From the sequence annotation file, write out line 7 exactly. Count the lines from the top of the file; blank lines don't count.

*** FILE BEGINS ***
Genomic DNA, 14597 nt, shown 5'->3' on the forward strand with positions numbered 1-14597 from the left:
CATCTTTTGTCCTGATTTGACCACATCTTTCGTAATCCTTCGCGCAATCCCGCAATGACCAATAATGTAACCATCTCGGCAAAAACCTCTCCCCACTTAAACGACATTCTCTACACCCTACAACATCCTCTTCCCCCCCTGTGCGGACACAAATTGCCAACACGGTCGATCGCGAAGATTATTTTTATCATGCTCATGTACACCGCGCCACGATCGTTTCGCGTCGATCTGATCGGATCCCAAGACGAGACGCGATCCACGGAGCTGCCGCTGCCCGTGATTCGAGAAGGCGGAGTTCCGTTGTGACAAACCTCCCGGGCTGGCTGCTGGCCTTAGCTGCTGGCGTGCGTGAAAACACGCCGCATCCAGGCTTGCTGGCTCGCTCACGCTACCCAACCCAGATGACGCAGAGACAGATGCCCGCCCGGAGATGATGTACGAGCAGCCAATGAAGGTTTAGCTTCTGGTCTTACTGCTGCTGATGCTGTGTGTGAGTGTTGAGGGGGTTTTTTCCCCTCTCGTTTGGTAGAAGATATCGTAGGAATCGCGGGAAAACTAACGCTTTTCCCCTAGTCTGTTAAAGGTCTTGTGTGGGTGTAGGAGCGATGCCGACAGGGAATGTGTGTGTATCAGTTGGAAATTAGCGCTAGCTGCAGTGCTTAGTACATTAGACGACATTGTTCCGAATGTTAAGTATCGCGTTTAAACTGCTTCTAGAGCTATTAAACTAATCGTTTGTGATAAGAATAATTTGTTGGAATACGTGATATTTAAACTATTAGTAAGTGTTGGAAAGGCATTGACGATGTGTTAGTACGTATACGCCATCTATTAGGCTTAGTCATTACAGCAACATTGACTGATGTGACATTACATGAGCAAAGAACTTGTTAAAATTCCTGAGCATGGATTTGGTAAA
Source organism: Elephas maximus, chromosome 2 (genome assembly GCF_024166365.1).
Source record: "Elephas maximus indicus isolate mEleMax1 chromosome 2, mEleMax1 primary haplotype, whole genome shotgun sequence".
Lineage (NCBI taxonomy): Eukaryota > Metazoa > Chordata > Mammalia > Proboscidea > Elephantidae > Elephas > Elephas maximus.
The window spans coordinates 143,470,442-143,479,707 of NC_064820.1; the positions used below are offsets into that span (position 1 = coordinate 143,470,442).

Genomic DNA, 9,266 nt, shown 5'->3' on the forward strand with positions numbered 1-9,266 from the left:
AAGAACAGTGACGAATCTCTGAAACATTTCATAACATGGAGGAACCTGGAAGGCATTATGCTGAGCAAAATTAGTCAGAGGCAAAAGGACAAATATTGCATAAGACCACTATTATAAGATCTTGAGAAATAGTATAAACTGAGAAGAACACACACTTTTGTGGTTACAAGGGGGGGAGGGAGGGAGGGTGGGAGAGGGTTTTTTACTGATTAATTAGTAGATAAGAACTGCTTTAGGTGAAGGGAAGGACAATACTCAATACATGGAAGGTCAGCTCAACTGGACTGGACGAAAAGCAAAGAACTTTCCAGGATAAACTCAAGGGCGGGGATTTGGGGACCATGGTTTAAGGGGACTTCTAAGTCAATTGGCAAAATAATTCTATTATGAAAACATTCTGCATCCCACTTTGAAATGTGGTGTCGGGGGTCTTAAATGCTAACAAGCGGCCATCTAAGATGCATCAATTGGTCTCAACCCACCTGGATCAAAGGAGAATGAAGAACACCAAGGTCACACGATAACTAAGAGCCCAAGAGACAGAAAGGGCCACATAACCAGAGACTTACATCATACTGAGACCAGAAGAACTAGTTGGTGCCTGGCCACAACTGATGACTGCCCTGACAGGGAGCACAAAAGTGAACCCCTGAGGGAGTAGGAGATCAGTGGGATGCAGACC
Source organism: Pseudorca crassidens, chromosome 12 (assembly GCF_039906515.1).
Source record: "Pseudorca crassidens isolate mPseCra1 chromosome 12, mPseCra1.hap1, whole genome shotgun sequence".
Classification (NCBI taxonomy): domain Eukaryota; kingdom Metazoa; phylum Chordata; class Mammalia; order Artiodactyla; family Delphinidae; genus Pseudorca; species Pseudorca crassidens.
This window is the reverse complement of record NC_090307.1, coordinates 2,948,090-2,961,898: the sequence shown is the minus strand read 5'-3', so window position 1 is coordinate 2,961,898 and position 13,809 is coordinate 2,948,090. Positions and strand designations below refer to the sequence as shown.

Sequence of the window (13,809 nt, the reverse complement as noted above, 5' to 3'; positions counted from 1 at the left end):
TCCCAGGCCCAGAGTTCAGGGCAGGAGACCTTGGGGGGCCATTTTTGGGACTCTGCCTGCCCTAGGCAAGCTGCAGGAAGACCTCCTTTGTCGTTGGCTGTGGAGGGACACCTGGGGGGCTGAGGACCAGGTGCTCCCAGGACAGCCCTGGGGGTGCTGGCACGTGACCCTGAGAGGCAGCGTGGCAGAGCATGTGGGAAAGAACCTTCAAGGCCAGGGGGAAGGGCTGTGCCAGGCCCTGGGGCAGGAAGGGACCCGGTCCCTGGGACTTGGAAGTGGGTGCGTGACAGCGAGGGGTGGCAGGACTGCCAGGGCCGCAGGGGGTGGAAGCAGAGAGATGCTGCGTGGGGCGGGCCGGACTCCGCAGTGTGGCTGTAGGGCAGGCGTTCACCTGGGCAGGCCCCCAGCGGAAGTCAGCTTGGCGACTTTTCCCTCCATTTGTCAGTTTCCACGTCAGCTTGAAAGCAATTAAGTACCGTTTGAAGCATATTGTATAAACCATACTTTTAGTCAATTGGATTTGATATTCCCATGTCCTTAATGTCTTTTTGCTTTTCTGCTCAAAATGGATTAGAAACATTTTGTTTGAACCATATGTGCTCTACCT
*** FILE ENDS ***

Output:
Genomic DNA, 9,266 nt, shown 5'->3' on the forward strand with positions numbered 1-9,266 from the left: